Tornado Safety: How to Prepare and Stay Safe During a Tornado

Tornadoes are among the most dangerous and destructive severe weather events. While there are safeguards in place to help inform the public when tornado formation is possible or imminent, tornadoes can develop very quickly, leaving little time to prepare and take shelter. To ensure your safety and that of your family, it’s important to make some preparations far in advance and remain vigilant against the threat of severe weather.

What Is a Tornado?

Tornadoes are funnel-shaped, rotating columns of air that stretch all the way from storm clouds in the sky to the ground below. The most powerful tornadoes are capable of wind speeds in the 300 mph range, which can completely destroy homes and buildings, uproot mature trees, and fling large and heavy debris for miles in any direction. 

What Causes Tornadoes?

Tornadoes form during specific thunderstorm conditions. When thunderstorm winds blow in one direction at ground level and in a different direction at higher elevations, the crosswinds can form a horizontal tunnel of air. At the same time, there may be another phenomenon occurring called an “updraft,” in which a column of warm air rises upwards toward the storm clouds. If an updraft occurs near one of these horizontal air tunnels, it can force the tunnel into a vertical position, forming a “supercell.” If the rotation of the supercell becomes organized, it can form a funnel cloud, and if that funnel cloud touches the ground, it becomes a tornado.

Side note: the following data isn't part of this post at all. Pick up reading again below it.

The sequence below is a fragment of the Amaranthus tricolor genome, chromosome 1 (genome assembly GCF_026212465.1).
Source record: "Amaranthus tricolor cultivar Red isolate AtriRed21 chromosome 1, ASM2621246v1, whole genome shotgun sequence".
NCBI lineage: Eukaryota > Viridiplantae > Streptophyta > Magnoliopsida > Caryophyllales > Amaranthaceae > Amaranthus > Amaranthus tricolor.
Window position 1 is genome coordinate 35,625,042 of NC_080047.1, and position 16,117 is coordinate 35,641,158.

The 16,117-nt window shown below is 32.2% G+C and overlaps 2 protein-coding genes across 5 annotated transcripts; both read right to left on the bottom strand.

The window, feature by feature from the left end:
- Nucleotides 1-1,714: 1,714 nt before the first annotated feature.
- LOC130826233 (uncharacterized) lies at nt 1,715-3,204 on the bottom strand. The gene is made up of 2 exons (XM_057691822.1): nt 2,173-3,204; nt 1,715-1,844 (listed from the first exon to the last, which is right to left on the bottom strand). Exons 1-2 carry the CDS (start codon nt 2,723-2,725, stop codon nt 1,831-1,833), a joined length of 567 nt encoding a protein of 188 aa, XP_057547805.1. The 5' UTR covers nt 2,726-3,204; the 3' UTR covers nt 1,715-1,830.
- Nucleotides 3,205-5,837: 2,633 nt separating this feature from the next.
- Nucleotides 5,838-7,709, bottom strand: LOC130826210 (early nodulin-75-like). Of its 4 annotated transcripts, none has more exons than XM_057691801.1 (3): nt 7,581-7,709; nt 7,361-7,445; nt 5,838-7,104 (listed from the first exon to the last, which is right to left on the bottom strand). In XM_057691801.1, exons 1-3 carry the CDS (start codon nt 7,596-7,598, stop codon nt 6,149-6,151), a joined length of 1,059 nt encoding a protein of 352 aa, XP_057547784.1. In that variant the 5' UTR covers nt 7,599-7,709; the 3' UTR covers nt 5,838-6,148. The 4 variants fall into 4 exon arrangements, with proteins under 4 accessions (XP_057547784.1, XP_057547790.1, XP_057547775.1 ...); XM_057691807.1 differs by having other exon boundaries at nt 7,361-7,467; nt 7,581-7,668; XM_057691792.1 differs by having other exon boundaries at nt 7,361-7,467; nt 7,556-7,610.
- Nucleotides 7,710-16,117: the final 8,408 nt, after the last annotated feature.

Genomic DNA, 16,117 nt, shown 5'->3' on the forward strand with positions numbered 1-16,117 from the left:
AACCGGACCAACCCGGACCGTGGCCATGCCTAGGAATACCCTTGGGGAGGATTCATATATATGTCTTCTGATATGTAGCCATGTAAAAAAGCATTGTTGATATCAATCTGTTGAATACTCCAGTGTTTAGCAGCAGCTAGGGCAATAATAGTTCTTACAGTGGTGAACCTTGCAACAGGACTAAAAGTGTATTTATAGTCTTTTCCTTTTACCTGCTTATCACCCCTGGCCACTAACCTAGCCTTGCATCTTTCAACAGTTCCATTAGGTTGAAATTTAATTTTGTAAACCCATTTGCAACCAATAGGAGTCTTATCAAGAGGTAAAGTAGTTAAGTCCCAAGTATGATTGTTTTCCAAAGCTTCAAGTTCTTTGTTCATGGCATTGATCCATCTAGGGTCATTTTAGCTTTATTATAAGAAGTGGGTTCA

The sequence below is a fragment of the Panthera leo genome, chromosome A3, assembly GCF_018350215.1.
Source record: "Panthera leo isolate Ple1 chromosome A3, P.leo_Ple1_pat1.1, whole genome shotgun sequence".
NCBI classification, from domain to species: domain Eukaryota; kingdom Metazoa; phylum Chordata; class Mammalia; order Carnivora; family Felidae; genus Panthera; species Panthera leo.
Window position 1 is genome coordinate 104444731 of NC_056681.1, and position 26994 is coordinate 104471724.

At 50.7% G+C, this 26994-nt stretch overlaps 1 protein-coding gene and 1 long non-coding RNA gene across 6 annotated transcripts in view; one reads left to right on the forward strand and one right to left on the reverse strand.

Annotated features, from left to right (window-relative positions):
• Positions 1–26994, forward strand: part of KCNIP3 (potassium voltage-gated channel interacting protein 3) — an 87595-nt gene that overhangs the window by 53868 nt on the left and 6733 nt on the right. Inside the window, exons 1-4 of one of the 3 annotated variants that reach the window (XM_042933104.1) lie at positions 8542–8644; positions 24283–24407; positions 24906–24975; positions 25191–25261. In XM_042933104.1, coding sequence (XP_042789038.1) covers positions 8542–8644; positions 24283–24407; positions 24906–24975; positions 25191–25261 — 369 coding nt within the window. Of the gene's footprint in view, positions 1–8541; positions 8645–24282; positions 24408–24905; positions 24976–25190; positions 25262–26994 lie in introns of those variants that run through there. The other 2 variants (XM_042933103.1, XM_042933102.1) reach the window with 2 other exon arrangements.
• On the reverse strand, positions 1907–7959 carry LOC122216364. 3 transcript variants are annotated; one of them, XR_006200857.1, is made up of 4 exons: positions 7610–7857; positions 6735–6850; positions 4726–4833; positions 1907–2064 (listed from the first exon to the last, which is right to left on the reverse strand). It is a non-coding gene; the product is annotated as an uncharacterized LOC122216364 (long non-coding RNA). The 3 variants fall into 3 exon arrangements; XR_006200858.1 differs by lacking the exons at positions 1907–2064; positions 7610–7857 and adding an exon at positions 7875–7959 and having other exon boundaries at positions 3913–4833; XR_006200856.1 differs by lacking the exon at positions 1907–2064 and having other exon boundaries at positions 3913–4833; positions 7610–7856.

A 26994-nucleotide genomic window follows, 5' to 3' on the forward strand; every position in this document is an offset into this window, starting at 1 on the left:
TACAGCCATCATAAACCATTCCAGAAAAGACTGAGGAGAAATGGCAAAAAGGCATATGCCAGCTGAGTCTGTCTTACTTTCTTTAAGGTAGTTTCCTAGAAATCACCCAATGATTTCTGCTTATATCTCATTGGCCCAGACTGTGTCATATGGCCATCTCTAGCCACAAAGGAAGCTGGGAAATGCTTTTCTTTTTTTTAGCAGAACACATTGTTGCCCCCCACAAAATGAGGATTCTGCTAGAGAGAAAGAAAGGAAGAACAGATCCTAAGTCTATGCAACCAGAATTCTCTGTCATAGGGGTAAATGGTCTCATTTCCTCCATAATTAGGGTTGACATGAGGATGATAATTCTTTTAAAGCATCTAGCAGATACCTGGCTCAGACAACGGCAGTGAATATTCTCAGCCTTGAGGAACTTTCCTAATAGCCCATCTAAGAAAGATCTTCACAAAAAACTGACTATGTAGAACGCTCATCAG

Where Do Tornadoes Occur?

Tornadoes are possible in many environments around the world, but some regions are especially prone to tornadoes during thunderstorm season. In the U.S., tornadoes are most common across the Midwest and Great Plains, between the Rocky Mountains and the Appalachian Mountains. An area encompassing most of Northern Texas, Oklahoma, Kansas, Nebraska, Iowa and South Dakota is sometimes referred to as “Tornado Alley” because of its high rate of tornado activity. 

How to Prepare for a Tornado

When a tornado is imminent, it’s too late to prepare. You must have your preparations well in place by the beginning of thunderstorm season if you want to maximize your safety and awareness.

  • Locate the safest tornado shelter in your home, workplace and any building where you spend a lot of time. This is usually the basement, but if there is no accessible basement, it’s an interior room with no windows.